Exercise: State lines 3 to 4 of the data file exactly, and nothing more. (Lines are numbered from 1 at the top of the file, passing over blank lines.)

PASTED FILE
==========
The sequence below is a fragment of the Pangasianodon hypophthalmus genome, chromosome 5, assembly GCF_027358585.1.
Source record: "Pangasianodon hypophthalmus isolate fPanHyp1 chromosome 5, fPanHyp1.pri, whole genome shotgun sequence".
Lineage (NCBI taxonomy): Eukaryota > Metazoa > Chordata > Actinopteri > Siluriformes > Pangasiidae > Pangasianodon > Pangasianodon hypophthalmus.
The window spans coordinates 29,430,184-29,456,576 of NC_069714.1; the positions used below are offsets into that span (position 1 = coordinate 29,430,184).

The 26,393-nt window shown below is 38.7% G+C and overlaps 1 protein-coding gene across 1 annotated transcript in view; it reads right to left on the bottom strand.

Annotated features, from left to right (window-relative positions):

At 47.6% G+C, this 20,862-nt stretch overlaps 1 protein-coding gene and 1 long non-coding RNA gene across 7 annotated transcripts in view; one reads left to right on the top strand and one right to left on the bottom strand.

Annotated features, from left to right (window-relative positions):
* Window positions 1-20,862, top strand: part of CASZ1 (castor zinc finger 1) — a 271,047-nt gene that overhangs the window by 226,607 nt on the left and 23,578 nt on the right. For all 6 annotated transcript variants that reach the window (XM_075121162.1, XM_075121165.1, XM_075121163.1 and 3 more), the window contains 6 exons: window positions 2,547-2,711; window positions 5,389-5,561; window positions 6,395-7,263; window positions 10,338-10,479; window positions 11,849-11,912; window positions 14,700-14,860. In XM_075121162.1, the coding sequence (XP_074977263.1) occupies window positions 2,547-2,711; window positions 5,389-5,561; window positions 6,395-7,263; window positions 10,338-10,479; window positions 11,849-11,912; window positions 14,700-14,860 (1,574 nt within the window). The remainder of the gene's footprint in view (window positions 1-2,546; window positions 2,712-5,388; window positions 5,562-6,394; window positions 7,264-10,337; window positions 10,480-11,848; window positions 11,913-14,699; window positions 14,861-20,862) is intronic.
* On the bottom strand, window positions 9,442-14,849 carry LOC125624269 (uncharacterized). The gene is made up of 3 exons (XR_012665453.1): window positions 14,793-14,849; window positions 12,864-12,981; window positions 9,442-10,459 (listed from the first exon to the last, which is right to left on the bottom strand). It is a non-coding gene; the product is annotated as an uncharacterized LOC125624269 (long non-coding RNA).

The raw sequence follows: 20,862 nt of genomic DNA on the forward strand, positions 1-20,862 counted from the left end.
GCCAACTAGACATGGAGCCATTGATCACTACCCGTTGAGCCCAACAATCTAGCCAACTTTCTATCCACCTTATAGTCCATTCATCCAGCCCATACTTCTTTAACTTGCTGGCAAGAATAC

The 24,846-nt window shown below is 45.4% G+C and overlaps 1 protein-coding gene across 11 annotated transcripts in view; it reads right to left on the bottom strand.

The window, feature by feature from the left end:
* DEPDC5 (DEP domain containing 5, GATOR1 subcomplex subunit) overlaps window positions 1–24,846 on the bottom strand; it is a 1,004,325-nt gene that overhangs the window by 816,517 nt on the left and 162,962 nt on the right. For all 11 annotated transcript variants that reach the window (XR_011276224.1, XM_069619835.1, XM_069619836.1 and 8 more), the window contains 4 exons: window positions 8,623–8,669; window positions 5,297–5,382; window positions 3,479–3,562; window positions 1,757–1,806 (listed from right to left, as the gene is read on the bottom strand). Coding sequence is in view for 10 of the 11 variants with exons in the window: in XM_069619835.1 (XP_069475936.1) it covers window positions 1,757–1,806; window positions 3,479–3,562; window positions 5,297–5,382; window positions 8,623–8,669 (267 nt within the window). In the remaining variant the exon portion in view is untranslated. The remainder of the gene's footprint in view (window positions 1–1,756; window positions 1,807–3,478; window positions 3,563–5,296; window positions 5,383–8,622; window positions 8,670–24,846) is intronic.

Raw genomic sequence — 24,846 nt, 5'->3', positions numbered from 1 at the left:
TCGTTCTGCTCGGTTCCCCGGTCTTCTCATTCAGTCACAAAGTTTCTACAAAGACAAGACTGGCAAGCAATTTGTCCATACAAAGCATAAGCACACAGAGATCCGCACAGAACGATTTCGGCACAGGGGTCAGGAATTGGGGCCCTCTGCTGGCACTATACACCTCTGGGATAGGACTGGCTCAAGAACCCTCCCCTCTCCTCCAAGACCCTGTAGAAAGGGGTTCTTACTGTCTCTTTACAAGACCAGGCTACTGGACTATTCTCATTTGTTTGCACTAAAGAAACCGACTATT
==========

Lineage (NCBI taxonomy): Eukaryota > Metazoa > Chordata > Actinopteri > Siluriformes > Pangasiidae > Pangasianodon > Pangasianodon hypophthalmus.
The window spans coordinates 29,430,184-29,456,576 of NC_069714.1; the positions used below are offsets into that span (position 1 = coordinate 29,430,184).